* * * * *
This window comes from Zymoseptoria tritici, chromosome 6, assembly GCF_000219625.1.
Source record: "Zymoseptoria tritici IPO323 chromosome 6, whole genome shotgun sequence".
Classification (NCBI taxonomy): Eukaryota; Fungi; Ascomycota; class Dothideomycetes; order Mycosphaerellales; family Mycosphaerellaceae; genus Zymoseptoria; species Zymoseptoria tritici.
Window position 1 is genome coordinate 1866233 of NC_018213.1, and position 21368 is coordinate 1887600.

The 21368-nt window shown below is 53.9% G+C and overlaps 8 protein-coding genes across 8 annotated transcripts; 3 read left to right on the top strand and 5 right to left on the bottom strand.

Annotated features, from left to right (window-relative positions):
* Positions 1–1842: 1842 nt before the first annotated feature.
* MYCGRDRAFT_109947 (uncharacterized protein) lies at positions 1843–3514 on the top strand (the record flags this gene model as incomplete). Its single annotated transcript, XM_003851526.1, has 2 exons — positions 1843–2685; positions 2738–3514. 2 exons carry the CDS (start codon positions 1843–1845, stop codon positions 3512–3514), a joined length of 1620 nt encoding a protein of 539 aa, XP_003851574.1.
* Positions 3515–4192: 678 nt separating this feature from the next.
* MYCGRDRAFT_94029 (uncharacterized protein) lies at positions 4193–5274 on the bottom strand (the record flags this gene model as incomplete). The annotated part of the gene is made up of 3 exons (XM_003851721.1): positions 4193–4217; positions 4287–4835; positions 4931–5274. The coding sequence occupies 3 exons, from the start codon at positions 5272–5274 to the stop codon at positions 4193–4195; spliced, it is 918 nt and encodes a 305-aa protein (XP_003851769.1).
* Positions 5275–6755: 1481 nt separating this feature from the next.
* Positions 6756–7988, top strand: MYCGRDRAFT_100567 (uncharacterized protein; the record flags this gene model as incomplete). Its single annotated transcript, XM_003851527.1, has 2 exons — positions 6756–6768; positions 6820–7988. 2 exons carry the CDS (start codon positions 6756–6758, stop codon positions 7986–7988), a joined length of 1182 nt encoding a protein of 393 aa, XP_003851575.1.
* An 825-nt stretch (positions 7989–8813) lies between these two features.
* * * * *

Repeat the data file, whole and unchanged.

This window comes from Zymoseptoria tritici, chromosome 6, assembly GCF_000219625.1.
Source record: "Zymoseptoria tritici IPO323 chromosome 6, whole genome shotgun sequence".
Classification (NCBI taxonomy): Eukaryota; Fungi; Ascomycota; class Dothideomycetes; order Mycosphaerellales; family Mycosphaerellaceae; genus Zymoseptoria; species Zymoseptoria tritici.
Window position 1 is genome coordinate 1866233 of NC_018213.1, and position 21368 is coordinate 1887600.

The 21368-nt window shown below is 53.9% G+C and overlaps 8 protein-coding genes across 8 annotated transcripts; 3 read left to right on the top strand and 5 right to left on the bottom strand.

Annotated features, from left to right (window-relative positions):
* Positions 1–1842: 1842 nt before the first annotated feature.
* MYCGRDRAFT_109947 (uncharacterized protein) lies at positions 1843–3514 on the top strand (the record flags this gene model as incomplete). Its single annotated transcript, XM_003851526.1, has 2 exons — positions 1843–2685; positions 2738–3514. 2 exons carry the CDS (start codon positions 1843–1845, stop codon positions 3512–3514), a joined length of 1620 nt encoding a protein of 539 aa, XP_003851574.1.
* Positions 3515–4192: 678 nt separating this feature from the next.
* MYCGRDRAFT_94029 (uncharacterized protein) lies at positions 4193–5274 on the bottom strand (the record flags this gene model as incomplete). The annotated part of the gene is made up of 3 exons (XM_003851721.1): positions 4193–4217; positions 4287–4835; positions 4931–5274. The coding sequence occupies 3 exons, from the start codon at positions 5272–5274 to the stop codon at positions 4193–4195; spliced, it is 918 nt and encodes a 305-aa protein (XP_003851769.1).
* Positions 5275–6755: 1481 nt separating this feature from the next.
* Positions 6756–7988, top strand: MYCGRDRAFT_100567 (uncharacterized protein; the record flags this gene model as incomplete). Its single annotated transcript, XM_003851527.1, has 2 exons — positions 6756–6768; positions 6820–7988. 2 exons carry the CDS (start codon positions 6756–6758, stop codon positions 7986–7988), a joined length of 1182 nt encoding a protein of 393 aa, XP_003851575.1.
* An 825-nt stretch (positions 7989–8813) lies between these two features.